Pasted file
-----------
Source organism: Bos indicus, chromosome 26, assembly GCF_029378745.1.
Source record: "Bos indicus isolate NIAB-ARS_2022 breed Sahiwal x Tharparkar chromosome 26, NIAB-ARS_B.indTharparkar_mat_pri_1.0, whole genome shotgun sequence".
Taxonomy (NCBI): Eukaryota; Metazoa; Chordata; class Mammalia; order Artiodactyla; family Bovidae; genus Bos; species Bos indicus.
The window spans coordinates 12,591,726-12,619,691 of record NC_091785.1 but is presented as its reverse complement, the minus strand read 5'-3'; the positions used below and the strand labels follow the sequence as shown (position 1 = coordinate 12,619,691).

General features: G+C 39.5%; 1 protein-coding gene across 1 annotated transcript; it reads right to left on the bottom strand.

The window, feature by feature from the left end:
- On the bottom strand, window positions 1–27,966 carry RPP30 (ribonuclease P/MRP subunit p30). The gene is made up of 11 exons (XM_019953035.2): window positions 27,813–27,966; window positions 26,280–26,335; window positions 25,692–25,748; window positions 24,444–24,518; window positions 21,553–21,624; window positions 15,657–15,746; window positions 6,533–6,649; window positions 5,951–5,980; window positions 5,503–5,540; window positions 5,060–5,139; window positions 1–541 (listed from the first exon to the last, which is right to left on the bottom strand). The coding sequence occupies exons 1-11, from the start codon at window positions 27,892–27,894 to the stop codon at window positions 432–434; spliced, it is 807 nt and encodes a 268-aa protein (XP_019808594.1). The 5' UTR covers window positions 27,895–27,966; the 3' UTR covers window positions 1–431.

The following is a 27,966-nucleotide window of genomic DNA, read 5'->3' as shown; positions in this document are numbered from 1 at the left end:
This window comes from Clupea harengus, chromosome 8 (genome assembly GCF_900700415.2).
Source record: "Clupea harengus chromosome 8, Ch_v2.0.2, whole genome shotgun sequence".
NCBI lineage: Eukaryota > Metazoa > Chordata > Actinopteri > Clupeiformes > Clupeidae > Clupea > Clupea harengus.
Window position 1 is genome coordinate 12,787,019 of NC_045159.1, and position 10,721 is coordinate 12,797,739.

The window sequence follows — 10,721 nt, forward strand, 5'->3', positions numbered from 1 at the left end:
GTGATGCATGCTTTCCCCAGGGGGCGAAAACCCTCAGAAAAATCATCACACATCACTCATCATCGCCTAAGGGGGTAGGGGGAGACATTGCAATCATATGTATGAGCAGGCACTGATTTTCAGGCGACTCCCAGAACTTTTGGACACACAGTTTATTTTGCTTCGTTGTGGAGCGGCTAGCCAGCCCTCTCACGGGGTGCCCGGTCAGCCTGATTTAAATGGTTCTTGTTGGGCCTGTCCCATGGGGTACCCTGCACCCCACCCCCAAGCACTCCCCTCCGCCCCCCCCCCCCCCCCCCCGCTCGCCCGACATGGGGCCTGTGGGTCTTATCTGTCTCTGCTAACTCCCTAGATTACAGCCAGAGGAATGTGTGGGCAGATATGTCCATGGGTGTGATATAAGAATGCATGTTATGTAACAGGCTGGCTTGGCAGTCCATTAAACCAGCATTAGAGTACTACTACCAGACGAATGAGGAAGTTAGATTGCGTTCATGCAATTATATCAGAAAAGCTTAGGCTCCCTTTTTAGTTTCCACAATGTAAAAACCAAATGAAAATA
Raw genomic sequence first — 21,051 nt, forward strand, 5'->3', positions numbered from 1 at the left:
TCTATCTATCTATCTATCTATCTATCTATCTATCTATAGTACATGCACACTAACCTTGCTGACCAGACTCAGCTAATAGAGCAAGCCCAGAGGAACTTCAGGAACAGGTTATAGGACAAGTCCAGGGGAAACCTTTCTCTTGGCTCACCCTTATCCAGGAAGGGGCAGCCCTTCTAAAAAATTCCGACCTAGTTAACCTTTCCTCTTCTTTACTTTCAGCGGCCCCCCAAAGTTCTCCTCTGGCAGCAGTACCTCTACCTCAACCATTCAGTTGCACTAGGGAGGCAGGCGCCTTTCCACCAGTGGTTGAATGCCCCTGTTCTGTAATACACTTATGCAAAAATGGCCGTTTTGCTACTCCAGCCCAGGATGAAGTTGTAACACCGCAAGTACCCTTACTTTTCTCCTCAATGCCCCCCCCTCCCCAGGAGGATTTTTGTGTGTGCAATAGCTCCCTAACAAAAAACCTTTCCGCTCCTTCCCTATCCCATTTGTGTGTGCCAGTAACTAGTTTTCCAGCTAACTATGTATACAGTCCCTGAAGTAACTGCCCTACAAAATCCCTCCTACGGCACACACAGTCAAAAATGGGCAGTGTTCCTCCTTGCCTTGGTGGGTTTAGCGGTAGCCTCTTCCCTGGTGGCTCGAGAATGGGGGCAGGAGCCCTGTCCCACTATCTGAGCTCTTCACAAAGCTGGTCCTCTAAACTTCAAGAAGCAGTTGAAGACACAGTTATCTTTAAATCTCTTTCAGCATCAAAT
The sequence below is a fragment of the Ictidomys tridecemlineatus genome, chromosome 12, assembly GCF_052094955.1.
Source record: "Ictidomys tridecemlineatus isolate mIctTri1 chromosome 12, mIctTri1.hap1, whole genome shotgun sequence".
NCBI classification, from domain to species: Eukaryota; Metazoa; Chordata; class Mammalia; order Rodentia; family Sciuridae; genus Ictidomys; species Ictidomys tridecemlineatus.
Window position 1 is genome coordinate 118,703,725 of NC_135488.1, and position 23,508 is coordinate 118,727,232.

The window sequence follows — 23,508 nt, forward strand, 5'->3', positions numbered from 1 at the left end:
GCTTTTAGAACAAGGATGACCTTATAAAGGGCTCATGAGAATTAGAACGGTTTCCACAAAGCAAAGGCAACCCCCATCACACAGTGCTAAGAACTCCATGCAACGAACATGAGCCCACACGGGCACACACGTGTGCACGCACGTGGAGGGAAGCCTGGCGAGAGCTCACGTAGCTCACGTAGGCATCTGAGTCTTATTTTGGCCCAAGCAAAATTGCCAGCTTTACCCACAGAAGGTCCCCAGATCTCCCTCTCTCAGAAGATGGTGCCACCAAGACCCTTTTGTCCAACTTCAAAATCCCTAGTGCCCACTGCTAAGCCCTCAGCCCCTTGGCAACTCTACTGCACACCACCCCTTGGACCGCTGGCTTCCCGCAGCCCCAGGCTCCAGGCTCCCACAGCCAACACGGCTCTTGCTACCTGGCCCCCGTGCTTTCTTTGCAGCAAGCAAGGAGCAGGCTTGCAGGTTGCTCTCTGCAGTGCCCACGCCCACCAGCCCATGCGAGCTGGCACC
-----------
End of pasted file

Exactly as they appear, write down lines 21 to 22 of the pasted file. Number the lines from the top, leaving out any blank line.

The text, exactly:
The window sequence follows — 23,508 nt, forward strand, 5'->3', positions numbered from 1 at the left end:
GCTTTTAGAACAAGGATGACCTTATAAAGGGCTCATGAGAATTAGAACGGTTTCCACAAAGCAAAGGCAACCCCCATCACACAGTGCTAAGAACTCCATGCAACGAACATGAGCCCACACGGGCACACACGTGTGCACGCACGTGGAGGGAAGCCTGGCGAGAGCTCACGTAGCTCACGTAGGCATCTGAGTCTTATTTTGGCCCAAGCAAAATTGCCAGCTTTACCCACAGAAGGTCCCCAGATCTCCCTCTCTCAGAAGATGGTGCCACCAAGACCCTTTTGTCCAACTTCAAAATCCCTAGTGCCCACTGCTAAGCCCTCAGCCCCTTGGCAACTCTACTGCACACCACCCCTTGGACCGCTGGCTTCCCGCAGCCCCAGGCTCCAGGCTCCCACAGCCAACACGGCTCTTGCTACCTGGCCCCCGTGCTTTCTTTGCAGCAAGCAAGGAGCAGGCTTGCAGGTTGCTCTCTGCAGTGCCCACGCCCACCAGCCCATGCGAGCTGGCACC